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Tiny rovers see their shadow on the asteroid they're about to land on

Japan's Hayabusa-2 spacecraft throws two little robots down toward the surface of Ryugu for a better look.

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The shadow of a Minerva-II lander, caught as it descends to the surface of the asteroid Ryugu.

JAXA

Right about now, there should be two tiny rovers hopping around the surface of the large asteroid Ryugu.

The pair of cylindrical Minerva-II rovers were basically flung off the Japanese Space Agency's Hayabusa-2 spacecraft on Thursday. Their job is to scout out the surface of the space rock before the larger probe attempts a landing itself next month.

On the way down, the rovers' on-board cameras captured their descent in the form of the shadows that the duo of 7-inch (18 cm) robots projected on the surface of Ryugu.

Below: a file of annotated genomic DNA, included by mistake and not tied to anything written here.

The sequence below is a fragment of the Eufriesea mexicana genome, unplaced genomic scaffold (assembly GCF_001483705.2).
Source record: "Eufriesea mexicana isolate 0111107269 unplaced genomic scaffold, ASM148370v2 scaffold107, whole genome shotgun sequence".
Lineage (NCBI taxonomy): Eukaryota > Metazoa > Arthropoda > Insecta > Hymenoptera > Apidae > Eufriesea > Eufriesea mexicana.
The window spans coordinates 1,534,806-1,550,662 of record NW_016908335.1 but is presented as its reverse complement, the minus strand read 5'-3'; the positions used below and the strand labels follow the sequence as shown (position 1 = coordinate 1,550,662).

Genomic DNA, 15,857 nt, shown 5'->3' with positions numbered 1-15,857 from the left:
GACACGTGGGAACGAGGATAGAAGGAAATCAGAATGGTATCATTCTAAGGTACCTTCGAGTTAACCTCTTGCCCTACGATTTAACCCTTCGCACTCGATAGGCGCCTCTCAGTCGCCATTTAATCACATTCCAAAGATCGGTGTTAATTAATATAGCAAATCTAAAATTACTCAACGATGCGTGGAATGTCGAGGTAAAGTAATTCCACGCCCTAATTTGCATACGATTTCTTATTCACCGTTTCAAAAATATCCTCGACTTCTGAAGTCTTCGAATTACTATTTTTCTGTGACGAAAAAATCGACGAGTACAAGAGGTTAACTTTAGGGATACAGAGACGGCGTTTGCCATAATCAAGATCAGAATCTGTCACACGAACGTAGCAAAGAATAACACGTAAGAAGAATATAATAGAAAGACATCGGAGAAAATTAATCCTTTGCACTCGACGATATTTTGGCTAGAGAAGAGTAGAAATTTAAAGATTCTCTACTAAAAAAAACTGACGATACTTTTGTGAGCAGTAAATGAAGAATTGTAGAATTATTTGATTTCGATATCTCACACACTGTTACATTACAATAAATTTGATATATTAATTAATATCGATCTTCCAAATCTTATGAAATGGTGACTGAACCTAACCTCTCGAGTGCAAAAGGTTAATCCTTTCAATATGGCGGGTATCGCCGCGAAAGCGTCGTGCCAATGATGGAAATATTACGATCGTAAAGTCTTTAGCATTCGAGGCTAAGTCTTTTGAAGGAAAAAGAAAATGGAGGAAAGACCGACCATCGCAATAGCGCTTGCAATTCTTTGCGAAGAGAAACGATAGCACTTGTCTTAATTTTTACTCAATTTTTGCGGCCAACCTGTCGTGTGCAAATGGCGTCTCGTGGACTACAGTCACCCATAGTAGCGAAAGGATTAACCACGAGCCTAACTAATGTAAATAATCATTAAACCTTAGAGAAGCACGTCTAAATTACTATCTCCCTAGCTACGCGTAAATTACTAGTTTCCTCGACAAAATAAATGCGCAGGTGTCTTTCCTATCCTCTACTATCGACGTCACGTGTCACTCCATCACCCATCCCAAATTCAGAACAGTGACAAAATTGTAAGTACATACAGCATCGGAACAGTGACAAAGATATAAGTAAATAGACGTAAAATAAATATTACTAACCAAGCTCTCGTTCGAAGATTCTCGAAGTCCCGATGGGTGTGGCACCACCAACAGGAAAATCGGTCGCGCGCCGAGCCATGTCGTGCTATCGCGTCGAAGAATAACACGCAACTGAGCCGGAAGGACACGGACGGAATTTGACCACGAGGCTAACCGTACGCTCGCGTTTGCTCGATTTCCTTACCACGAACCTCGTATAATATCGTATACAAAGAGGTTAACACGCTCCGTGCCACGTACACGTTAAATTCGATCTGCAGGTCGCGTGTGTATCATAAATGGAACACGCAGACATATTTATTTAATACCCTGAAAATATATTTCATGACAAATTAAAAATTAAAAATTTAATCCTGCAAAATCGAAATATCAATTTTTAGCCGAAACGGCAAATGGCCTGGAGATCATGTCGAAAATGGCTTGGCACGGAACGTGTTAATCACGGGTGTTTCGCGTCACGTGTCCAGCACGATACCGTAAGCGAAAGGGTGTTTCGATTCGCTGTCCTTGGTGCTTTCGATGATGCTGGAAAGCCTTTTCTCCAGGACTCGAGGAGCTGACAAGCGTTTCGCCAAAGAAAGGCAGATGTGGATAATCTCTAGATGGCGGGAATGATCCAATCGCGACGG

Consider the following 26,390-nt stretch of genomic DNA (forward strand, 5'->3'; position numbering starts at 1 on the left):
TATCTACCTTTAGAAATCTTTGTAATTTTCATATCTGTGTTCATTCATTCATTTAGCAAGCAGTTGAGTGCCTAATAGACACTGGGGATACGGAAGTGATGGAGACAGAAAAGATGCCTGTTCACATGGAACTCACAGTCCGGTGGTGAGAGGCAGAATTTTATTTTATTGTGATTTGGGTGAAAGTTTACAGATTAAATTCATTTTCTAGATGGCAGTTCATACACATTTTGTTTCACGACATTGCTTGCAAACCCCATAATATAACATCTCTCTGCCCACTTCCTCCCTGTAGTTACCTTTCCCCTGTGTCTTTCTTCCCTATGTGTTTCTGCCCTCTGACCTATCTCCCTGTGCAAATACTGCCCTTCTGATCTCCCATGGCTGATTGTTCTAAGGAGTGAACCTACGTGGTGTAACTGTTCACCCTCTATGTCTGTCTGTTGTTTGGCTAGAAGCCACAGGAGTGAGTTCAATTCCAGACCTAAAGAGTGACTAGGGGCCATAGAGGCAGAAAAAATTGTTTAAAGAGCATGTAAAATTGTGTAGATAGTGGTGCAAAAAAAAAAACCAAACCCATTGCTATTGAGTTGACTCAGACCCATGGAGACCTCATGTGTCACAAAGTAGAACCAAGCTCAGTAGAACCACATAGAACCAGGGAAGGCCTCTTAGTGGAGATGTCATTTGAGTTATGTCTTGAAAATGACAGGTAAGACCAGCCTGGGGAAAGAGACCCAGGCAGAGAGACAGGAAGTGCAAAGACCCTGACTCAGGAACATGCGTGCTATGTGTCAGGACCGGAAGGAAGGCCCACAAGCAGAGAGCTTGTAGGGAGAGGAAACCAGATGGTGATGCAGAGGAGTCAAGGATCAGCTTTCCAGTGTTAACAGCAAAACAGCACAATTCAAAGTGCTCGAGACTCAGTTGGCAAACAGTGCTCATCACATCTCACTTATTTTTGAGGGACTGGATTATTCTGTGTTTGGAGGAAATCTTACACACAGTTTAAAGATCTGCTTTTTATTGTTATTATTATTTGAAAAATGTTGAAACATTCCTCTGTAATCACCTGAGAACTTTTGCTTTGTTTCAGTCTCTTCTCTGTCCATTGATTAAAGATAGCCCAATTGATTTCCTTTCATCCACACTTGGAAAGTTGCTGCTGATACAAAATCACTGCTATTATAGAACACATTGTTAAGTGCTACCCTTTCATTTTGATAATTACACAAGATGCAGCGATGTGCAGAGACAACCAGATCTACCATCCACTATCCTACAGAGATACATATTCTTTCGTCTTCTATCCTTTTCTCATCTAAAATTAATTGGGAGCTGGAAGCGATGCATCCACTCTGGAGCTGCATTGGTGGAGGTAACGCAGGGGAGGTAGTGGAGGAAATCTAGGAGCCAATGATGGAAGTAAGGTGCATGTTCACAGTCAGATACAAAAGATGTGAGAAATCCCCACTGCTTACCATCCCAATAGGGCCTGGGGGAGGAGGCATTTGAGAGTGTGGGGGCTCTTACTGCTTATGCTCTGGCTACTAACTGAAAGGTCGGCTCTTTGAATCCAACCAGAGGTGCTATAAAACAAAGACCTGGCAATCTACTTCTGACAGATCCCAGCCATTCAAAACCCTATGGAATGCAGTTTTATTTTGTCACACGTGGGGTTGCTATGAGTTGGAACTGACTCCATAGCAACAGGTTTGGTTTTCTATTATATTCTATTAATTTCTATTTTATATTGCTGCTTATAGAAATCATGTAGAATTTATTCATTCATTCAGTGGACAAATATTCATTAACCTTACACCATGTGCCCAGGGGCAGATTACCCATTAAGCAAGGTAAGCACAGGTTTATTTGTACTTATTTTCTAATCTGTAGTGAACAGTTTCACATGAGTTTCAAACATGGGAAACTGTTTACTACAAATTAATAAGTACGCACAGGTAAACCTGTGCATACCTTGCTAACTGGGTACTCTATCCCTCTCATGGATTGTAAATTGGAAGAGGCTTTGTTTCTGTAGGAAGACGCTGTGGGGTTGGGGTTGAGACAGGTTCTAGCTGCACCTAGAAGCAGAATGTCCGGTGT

The above image was taken from just 80 meters (87 yards) above the surface. The space agency also shared images taken by the rovers during the descent in real-time as they came in. 

The two Minerva-II robots are designed to take advantage of the asteroid's low gravity, making long hops across its surface.

Up next for the Hayabusa-2 mission is another rover, dubbed Mascot. It'll be sent to investigate the surface in more detail before the main spacecraft descends to collect a sample, which will eventually be brought back to Earth.